Onomatopoeia is the written version of a sound – think ssh, ouch or bang. And like everything else, the rules are a little bit different in French.
The French don’t make a kissing noise or say mwa – they say smack (or even smack smack) for the sound of a soft kiss in French. It’s even the common name for a peck on the lips. “Il m’a fait un smack” (He gave me a peck on the lips, a soft kiss) is a far cry from the English definition of “smack”, as in, to slap.
Paf! – the sound of hitting something (or someone)
In French, a slap (une gifle, une baffe) is accompanied by a big paf! (we say “Et paf, une baffe!”).
Other French sounds for hitting would be vlan, pif (especially when hitting some-one on the nose), pof, tchoc, tchac, bang …
Guili-guili – the sound for tickling
Okay, okay, this isn’t onomatopoeia, but it’s still a good one. While in English you might say tickly tickly or something equally ridiculous, in French it’s the adorable guili-guili. Pronounce this one with a hard G, the u is silent, as in gili-gili.
Ouin-ouin & Areuh-areuh – the sounds to imitate a baby
Similar to how a crying baby makes a wah-wah noise in English, they say ouin-ouin in French, featuring the very nasal sound “in”.
And instead of something like coochy-coo when talking to a cute little tyke, French people say areuh-areuh.
Pan-pan! – the sound of gunfire
It doesn’t sound quite as menacing as the English bang bang ... but pan-pan is in any action comic you’ll pick up in France.
Plouf – the sound of falling into water
You can forget making a splash; in French, it’s a plouf all the way. And the sound for falling on the ground is patatra (rather than whack, or kaboom).
Chut – the sound for shhhh
Next time you’re at a French cinema and you’re being disturbed by a loud popcorn eater, turn and say chut to them. It’s a pretty loud word for a hushing sound, if you consider the T is pronounced, but we can guarantee it’s effective.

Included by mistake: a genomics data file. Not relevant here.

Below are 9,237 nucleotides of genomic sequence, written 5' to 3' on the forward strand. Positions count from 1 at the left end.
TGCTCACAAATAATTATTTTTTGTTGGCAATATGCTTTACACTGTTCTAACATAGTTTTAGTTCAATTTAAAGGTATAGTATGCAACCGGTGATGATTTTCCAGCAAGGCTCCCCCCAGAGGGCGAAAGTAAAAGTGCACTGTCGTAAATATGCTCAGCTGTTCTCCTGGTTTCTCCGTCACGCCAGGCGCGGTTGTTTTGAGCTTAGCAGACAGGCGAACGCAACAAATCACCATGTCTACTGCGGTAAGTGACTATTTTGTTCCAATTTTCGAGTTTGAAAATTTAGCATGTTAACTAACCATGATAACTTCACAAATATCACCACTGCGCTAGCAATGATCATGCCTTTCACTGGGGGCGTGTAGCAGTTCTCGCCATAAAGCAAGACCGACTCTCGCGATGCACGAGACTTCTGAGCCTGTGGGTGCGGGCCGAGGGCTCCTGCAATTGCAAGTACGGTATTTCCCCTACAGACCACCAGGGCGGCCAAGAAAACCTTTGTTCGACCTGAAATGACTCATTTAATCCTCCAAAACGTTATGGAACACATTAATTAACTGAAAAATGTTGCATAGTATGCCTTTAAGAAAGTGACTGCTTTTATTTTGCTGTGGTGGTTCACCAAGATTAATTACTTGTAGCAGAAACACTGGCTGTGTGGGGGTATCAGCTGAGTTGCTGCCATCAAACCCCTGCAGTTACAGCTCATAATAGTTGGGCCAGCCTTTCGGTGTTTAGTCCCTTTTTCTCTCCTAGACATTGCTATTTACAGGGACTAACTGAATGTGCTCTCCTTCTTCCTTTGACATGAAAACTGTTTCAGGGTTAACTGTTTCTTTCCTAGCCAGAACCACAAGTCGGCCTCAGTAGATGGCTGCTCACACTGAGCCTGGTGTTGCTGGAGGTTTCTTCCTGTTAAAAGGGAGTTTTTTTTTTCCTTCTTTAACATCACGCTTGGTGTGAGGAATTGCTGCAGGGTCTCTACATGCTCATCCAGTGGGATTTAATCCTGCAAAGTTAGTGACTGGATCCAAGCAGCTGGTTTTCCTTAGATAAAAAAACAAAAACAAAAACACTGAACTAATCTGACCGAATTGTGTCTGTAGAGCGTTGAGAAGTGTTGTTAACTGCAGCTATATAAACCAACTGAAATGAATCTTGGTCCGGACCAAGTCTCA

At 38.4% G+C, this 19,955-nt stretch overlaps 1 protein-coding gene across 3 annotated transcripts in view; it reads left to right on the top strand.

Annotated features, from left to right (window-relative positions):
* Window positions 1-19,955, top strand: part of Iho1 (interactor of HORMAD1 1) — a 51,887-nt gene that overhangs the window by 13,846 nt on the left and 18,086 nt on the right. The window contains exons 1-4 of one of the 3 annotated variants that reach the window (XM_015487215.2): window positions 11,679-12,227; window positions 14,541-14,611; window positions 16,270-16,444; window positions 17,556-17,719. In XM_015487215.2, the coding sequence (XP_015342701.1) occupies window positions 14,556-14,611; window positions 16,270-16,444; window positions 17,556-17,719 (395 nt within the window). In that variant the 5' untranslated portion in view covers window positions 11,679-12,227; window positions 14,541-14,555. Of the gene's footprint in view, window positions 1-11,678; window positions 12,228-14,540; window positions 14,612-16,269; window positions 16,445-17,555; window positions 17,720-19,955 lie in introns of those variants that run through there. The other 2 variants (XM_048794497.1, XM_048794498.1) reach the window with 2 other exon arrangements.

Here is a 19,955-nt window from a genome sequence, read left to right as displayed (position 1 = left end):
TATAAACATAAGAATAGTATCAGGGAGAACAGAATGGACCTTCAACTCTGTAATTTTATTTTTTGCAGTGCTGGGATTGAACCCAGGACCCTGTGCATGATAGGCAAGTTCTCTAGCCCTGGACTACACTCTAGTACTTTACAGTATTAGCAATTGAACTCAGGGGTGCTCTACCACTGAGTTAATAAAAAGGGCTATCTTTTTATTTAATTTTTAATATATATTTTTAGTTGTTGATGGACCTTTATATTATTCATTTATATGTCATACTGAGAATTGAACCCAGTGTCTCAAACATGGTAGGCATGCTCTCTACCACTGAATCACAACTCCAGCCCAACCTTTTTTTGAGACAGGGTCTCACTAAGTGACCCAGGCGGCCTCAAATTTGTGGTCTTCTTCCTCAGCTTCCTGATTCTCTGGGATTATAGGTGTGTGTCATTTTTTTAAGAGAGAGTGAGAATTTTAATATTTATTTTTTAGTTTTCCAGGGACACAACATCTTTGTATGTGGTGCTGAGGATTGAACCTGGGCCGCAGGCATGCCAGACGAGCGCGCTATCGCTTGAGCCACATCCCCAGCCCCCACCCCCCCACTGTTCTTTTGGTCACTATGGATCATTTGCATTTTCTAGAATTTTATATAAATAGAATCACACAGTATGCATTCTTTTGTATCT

Aïe – the sound for pain
Anyone who has ever read a French Asterix comic will have seen this. It’s pronounced just like eye and is often repeated three times: aïe-aïe-aïe! In English, we might say ow or ouch, which you’ll agree are a lot less expressive.
Miam – the French version of yum
French people often show their appreciation for food by humming a mmmm sound, but they’re also very likely to say miam. Worth remembering next time you’re dining with your French mother-in-law.
Beurk – the French sound for yuck
If you’re in France and you’re eating something like an andouillette (intestine sausage), you might say beurk if you felt like being particularly rude. We recommend you don’t put this one into practice too much, perhaps you should stick with miam (above).
Ron-ron – the French sound for sleeping
And lastly, there’s no zzzz for the French, who prefer a gentle ron-ron instead to signify sleeping. If you really roll your R while saying it, you can easily see why they say it.
Camille Chevalier-Karfis is a French language expert and founder of the language site French Today - www.frenchtoday.com